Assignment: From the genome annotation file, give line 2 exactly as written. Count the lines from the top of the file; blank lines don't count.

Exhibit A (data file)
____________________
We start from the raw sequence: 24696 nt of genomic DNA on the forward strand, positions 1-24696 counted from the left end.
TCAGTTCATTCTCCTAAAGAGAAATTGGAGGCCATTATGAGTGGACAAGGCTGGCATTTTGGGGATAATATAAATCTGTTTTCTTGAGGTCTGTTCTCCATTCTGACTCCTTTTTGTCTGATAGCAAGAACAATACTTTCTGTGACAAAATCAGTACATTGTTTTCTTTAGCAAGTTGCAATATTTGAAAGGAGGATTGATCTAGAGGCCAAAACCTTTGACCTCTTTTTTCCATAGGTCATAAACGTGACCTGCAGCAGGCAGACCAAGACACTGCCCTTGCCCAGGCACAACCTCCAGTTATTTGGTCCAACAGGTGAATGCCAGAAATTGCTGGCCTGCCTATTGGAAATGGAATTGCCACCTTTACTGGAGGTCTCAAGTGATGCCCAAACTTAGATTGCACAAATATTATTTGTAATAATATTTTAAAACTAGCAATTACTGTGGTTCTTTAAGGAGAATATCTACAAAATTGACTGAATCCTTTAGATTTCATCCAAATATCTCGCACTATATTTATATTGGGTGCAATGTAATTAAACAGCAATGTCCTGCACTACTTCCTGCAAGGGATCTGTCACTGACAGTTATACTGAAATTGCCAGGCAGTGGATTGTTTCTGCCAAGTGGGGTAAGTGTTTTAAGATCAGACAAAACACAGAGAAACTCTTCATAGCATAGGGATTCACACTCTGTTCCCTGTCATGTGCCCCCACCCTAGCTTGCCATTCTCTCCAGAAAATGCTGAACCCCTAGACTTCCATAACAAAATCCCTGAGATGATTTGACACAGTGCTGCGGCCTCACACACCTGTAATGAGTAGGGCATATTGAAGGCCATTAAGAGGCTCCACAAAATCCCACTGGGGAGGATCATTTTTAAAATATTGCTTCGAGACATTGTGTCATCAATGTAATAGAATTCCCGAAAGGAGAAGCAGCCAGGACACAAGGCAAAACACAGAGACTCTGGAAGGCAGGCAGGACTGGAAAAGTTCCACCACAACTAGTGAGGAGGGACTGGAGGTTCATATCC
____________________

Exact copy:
TCAGTTCATTCTCCTAAAGAGAAATTGGAGGCCATTATGAGTGGACAAGGCTGGCATTTTGGGGATAATATAAATCTGTTTTCTTGAGGTCTGTTCTCCATTCTGACTCCTTTTTGTCTGATAGCAAGAACAATACTTTCTGTGACAAAATCAGTACATTGTTTTCTTTAGCAAGTTGCAATATTTGAAAGGAGGATTGATCTAGAGGCCAAAACCTTTGACCTCTTTTTTCCATAGGTCATAAACGTGACCTGCAGCAGGCAGACCAAGACACTGCCCTTGCCCAGGCACAACCTCCAGTTATTTGGTCCAACAGGTGAATGCCAGAAATTGCTGGCCTGCCTATTGGAAATGGAATTGCCACCTTTACTGGAGGTCTCAAGTGATGCCCAAACTTAGATTGCACAAATATTATTTGTAATAATATTTTAAAACTAGCAATTACTGTGGTTCTTTAAGGAGAATATCTACAAAATTGACTGAATCCTTTAGATTTCATCCAAATATCTCGCACTATATTTATATTGGGTGCAATGTAATTAAACAGCAATGTCCTGCACTACTTCCTGCAAGGGATCTGTCACTGACAGTTATACTGAAATTGCCAGGCAGTGGATTGTTTCTGCCAAGTGGGGTAAGTGTTTTAAGATCAGACAAAACACAGAGAAACTCTTCATAGCATAGGGATTCACACTCTGTTCCCTGTCATGTGCCCCCACCCTAGCTTGCCATTCTCTCCAGAAAATGCTGAACCCCTAGACTTCCATAACAAAATCCCTGAGATGATTTGACACAGTGCTGCGGCCTCACACACCTGTAATGAGTAGGGCATATTGAAGGCCATTAAGAGGCTCCACAAAATCCCACTGGGGAGGATCATTTTTAAAATATTGCTTCGAGACATTGTGTCATCAATGTAATAGAATTCCCGAAAGGAGAAGCAGCCAGGACACAAGGCAAAACACAGAGACTCTGGAAGGCAGGCAGGACTGGAAAAGTTCCACCACAACTAGTGAGGAGGGACTGGAGGTTCATATCC